Your yarn might not be showing quite as clearly. I used cotton, because it shows great stitch definition. The little hole in the center will pretty much disappear when you block the shawl. The 5 stitches will kind of fan out. I really like how it looks. If you have any questions, please let me know!


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All about Lifelines

Lifelines are according to some people completely unnecessary, and others will tell you it is the only way they can do any kind of lace knitting. Yet others will have never heard of them. So, I thought I would include a small tutorial for the last group, while showing off my progress to everyone who would like to see. 🙂

I finished the center part of Oregon. Now, that does not mean that I am almost done, I now have an 81 row minimum edge, and then the knitted on border. So, I will be busy for quite a while longer. 😀 Here is the progress shot:

A lifeline is something you can use to safe your sanity when you make a mistake. Note, I said when, not if. 😉 I would be incredibly impressed if there is anyone who does not make any kind of mistake, whatsoever knitting. 😀 Not me, for sure, especially not with 2 children under the age of 3 around. Now, there are a couple of ways to fix a mistake that happened a few rows back.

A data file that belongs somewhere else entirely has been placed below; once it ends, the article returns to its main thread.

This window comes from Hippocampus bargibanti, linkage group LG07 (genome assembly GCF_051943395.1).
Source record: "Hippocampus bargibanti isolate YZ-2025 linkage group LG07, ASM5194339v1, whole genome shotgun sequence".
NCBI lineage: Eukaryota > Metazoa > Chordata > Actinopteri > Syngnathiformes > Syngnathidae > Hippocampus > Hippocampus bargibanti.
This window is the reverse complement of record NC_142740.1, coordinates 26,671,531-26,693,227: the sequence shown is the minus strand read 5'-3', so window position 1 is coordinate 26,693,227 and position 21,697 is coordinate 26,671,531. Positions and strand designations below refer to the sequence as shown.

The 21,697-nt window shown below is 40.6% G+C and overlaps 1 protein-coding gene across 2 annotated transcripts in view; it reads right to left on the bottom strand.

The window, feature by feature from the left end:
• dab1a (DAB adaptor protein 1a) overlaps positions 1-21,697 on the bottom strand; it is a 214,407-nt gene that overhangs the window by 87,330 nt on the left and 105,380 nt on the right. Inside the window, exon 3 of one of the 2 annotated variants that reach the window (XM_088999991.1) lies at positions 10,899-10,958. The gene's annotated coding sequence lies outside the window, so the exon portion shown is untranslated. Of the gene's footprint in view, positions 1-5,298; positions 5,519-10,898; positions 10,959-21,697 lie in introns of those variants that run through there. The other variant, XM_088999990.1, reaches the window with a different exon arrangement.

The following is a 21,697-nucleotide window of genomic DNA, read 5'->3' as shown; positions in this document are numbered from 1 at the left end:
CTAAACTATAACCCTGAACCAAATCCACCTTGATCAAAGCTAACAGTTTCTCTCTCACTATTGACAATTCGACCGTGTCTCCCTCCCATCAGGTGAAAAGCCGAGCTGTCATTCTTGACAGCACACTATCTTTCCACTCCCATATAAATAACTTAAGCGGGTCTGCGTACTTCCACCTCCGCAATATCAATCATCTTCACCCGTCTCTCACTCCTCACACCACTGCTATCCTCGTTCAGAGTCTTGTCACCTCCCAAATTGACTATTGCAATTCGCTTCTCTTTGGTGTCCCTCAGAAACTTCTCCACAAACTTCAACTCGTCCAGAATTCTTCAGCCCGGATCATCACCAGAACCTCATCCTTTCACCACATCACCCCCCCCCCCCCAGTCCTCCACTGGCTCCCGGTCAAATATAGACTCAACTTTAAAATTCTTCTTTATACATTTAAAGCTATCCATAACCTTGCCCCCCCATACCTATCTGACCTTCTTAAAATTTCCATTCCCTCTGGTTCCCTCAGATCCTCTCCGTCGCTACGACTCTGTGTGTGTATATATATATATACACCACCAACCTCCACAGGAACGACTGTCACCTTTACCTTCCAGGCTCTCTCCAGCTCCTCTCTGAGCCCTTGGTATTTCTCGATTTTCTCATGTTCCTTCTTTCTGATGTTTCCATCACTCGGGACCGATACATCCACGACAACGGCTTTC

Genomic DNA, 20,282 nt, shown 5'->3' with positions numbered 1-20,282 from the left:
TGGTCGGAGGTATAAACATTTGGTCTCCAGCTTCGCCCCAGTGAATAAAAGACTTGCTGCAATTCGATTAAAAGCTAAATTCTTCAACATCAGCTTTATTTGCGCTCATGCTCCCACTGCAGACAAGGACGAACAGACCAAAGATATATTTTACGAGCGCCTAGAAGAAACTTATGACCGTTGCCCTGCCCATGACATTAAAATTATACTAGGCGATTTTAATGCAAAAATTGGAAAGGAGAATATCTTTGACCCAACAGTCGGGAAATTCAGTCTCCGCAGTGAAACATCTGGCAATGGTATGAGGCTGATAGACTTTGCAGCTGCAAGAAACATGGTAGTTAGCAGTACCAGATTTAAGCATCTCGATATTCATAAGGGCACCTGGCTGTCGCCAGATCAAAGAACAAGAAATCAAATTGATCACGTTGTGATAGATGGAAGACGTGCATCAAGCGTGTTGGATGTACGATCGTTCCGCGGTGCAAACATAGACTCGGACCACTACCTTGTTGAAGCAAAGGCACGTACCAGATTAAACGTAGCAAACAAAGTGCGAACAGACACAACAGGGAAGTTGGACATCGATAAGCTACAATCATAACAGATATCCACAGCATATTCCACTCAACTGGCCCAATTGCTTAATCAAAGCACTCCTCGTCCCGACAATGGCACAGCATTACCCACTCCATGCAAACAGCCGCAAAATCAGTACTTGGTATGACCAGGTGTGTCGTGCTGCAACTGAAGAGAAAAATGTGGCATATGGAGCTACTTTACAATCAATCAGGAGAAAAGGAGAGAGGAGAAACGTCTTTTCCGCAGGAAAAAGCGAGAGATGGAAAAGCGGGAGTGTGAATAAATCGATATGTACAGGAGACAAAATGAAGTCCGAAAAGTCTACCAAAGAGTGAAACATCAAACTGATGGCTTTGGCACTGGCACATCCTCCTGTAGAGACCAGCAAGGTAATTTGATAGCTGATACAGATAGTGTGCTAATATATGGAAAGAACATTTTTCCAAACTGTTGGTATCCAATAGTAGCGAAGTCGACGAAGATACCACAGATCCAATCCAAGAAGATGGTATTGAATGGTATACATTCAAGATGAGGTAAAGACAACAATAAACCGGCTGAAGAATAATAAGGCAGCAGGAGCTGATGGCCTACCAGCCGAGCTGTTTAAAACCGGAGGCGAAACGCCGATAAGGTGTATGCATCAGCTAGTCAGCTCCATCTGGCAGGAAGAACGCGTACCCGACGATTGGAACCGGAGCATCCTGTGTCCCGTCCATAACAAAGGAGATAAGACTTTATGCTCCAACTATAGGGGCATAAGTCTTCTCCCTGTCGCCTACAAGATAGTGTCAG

1. Take your work completely off the needle, and rip it back until you get back to where the mistake happened. While this is very quick, it can be really hard to get your stitches back onto the needles. Some people will resort to a slightly different approach and rip out their entire project in this case. A life line could have prevented this necessity, and make it a lot easier to get the work back onto your needles, stay tuned…